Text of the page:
Put it down.
Whatever baggage you’ve been carrying on this journey called life, you need to put it down. It is weighing you down. The longer you carry it, the more tired you’ll get. The more tired you are, the more mistakes you’ll make. The more mistakes you make, the more regret you’ll have. Your regret adds to your baggage, and the cycle continues.
I think everyone should watch Stephen Anderson’s Meet The Robinsons. I’ve watched it twice. I’ll definitely watch it again. It is a 3D animated Disney feature that resonated with me on a fundamental level. Even if you’re not as affected by it as I was, it’s a good film worth the 84 minutes it lasts. Meet the Robinsons is the story is of a boy named Louis, who is abandoned as a baby by his mother in front of an orphanage where he spends his early years. By the time he is 12, Louis is a budding inventor who dreams of making the world a better place. However, he desperately wants to belong to a family, which is understandable; he wants to feel loved, wanted, cherished and safe, desires that mirrored mine at age 12. I am not an orphan, but I did not come into this world particularly wanted by my parents. I grew up thinking I’d been (reluctantly) adopted and that I didn’t belong in my family. When I was 12 I found out I was half right; the man I thought was my father was actually my step-father, and I knew next to nothing about the man whose genes I had. My step-father is no prize-winner; he isn’t even a good father to his own children. When I discovered that I had a “real” father out there somewhere, I was convinced that my childhood of feeling disconnected and lost was over. Finally, I thought, someone who wants me; I thought this without even meeting him. There is something to be said about childhood optimism.
In the film, Louis understood my state of mind all too well. After his 124th unsuccessful interview with potential adoptive parents, Louis is tired of rejection. Discouraged, he is convinced that no one will ever want him. But after a conversation (which he completely misunderstands) with Jo, the caretaker of the orphanage, he gets the idea that he can find his “real” mother and that she is the only one who will want him. After that, Louis ignores the next round of potential adoptive parents while he works on a brain scanner that will search his earliest memories for glimpses of his mother’s face. Jo says these words to him which he ignores: “Listen, I know where your head is, but you have got to get out of the past, and look to the future”. Words to live by. And when I was a child, I thought I was living them. I didn’t fit in at home or at school, so I looked forward to the day when I would find where I truly belonged. As I mentioned earlier, I thought that day would come when I met my father.
If this saying doesn’t already exist, then I am writing it into existence: with great hope comes great disappointment. The day I met my father was the most disappointing day of my life at the time. Now that I think of it, after that day was when I taught myself never to hope for anything good to happen. I am not sure what kind of person I was hoping to meet, but it certainly wasn’t the person I met. My father turned out to be an arrogant, unpleasant man who had no apologies for his absence from my life. I was crushed. I was sad. I still am, a little bit. I’ve met a few people with good fathers, and I keep thinking that it would have been nice to grow up with one. But I cannot change the past.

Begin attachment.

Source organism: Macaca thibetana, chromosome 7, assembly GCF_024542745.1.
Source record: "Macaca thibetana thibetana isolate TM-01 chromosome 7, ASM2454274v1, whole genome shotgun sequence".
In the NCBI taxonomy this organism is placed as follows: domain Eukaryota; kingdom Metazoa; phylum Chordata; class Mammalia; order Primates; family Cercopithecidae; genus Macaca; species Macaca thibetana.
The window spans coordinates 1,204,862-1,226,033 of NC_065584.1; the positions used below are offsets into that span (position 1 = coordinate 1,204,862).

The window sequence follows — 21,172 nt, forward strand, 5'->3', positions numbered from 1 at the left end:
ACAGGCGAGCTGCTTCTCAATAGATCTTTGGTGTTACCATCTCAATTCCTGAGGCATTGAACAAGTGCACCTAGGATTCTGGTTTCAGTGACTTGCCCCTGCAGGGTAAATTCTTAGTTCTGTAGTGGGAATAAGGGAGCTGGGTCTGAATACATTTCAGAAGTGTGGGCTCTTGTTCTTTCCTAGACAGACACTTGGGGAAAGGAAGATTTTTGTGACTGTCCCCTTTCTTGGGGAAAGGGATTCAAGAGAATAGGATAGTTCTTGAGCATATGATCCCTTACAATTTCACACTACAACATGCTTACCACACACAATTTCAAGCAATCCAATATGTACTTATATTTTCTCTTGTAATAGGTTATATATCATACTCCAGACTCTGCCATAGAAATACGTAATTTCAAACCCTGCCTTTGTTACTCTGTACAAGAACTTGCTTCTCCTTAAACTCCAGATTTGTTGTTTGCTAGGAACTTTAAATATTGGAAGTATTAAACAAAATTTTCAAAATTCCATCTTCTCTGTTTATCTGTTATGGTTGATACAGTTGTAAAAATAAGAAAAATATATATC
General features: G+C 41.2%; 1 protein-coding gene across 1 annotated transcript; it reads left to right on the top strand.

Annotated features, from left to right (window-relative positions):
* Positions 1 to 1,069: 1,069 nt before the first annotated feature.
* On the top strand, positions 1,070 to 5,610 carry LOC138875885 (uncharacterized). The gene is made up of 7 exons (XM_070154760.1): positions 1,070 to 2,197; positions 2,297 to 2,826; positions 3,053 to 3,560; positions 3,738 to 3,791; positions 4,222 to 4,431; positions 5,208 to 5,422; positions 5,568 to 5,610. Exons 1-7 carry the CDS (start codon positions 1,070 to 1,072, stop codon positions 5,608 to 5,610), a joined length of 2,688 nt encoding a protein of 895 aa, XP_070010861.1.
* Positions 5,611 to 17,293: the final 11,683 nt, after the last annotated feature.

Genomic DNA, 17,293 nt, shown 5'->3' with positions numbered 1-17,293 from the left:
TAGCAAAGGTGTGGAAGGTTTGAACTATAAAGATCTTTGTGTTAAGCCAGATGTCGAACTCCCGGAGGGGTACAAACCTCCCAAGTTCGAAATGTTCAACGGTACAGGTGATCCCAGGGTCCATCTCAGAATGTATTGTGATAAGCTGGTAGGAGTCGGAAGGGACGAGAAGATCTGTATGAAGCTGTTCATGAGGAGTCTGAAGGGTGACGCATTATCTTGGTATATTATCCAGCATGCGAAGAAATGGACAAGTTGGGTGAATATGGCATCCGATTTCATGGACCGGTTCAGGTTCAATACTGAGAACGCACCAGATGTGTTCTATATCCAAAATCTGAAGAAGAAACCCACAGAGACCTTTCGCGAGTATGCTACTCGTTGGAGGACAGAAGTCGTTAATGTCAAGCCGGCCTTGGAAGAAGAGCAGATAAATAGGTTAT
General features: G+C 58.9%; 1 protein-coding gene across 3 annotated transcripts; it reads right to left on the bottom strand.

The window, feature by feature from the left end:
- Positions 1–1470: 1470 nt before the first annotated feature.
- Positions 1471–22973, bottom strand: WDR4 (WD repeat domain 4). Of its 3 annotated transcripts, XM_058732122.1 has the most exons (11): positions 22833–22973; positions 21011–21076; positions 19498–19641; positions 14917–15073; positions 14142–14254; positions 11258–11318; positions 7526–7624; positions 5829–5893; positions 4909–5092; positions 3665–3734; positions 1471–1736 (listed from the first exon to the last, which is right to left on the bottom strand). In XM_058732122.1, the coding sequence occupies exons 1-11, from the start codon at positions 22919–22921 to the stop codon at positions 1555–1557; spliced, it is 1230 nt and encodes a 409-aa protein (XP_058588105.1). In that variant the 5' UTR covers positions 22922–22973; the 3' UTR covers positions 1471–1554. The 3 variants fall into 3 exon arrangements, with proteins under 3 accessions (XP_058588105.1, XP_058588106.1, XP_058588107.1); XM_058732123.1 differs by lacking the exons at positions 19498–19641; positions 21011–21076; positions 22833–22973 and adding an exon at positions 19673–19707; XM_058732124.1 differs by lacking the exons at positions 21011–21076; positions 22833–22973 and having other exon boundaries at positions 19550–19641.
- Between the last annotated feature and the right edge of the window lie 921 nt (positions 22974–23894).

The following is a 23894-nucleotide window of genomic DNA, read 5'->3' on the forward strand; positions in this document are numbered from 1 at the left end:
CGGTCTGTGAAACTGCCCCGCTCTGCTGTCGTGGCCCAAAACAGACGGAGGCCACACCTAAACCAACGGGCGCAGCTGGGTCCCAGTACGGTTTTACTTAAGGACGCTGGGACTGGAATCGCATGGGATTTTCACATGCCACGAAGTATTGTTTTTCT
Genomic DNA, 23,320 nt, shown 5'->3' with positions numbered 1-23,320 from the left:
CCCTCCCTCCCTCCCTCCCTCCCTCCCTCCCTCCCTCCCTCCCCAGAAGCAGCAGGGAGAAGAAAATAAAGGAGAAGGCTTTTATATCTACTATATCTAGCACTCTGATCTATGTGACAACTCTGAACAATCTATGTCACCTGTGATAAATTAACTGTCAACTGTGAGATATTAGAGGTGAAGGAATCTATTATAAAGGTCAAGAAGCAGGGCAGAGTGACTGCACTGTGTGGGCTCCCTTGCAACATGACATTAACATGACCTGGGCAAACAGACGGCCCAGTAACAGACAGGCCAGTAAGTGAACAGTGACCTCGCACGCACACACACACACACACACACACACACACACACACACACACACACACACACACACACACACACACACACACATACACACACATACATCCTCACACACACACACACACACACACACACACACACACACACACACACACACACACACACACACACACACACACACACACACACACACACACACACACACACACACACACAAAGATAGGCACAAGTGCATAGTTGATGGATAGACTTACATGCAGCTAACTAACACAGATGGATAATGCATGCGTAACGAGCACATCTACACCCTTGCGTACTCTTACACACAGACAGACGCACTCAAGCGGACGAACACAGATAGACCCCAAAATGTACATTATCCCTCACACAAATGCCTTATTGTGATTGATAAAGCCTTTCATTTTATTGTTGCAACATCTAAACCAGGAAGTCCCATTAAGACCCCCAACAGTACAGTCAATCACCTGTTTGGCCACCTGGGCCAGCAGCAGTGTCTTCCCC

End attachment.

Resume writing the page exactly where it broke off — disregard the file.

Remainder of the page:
My teenage years were emotionally turbulent. After having my heart broken by my father, I was struggling not to believe that I was a mistake. Actually, that’s not true; I believed that I was a mistake, and then wondered whether I could correct that mistake by ending my life. After all, no one wanted me. At home, I felt like a nuisance. At school, I was the awkward, “rebellious” misfit. All I wanted was peace, to be certain that I mattered to someone, to be able to confide in someone all that I was feeling. For a time, it seemed like I got what I wanted. My last two years in boarding school, I made friends – good friends. They were a group of girls who liked me in spite of myself, and I felt good around them. For those two years, all those discouraging whispers that told me that I wasn’t wanted were kept at bay. And then I graduated from secondary school and was separated from my friends. The whispers returned with a vengeance.
By my late teens, I was desperate to be wanted, to not be a mistake. I was convinced that the reason I didn’t belong anywhere was because I wasn’t meant to be here on earth, alive. Understand this: I didn’t want to be popular –I just wanted to be known on a deep personal level, and to be loved for who I was. As a child, I believed that all I needed to do was leave home and I would find the place where that would be true. Well, I had left home for university, and was no closer to finding this mystical place.